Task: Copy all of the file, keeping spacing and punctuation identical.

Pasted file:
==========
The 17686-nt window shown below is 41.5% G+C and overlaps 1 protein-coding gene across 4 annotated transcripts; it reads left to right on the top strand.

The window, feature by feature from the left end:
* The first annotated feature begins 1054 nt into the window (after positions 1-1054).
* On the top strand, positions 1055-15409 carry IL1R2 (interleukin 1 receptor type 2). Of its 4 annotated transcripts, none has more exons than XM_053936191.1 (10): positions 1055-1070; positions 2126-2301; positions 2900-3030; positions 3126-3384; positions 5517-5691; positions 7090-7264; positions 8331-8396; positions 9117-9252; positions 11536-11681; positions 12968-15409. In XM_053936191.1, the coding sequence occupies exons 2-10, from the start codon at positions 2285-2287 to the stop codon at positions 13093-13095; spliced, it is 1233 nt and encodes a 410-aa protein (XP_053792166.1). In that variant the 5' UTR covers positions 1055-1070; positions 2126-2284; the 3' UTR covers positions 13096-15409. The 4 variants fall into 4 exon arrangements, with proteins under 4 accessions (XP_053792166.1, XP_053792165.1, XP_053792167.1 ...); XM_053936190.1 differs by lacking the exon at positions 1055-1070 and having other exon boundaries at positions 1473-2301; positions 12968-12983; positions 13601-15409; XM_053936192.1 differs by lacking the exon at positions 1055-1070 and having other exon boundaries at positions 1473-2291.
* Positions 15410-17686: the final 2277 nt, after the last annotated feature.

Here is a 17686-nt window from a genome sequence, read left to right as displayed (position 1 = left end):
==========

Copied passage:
The 17686-nt window shown below is 41.5% G+C and overlaps 1 protein-coding gene across 4 annotated transcripts; it reads left to right on the top strand.

The window, feature by feature from the left end:
* The first annotated feature begins 1054 nt into the window (after positions 1-1054).
* On the top strand, positions 1055-15409 carry IL1R2 (interleukin 1 receptor type 2). Of its 4 annotated transcripts, none has more exons than XM_053936191.1 (10): positions 1055-1070; positions 2126-2301; positions 2900-3030; positions 3126-3384; positions 5517-5691; positions 7090-7264; positions 8331-8396; positions 9117-9252; positions 11536-11681; positions 12968-15409. In XM_053936191.1, the coding sequence occupies exons 2-10, from the start codon at positions 2285-2287 to the stop codon at positions 13093-13095; spliced, it is 1233 nt and encodes a 410-aa protein (XP_053792166.1). In that variant the 5' UTR covers positions 1055-1070; positions 2126-2284; the 3' UTR covers positions 13096-15409. The 4 variants fall into 4 exon arrangements, with proteins under 4 accessions (XP_053792166.1, XP_053792165.1, XP_053792167.1 ...); XM_053936190.1 differs by lacking the exon at positions 1055-1070 and having other exon boundaries at positions 1473-2301; positions 12968-12983; positions 13601-15409; XM_053936192.1 differs by lacking the exon at positions 1055-1070 and having other exon boundaries at positions 1473-2291.
* Positions 15410-17686: the final 2277 nt, after the last annotated feature.

Here is a 17686-nt window from a genome sequence, read left to right as displayed (position 1 = left end):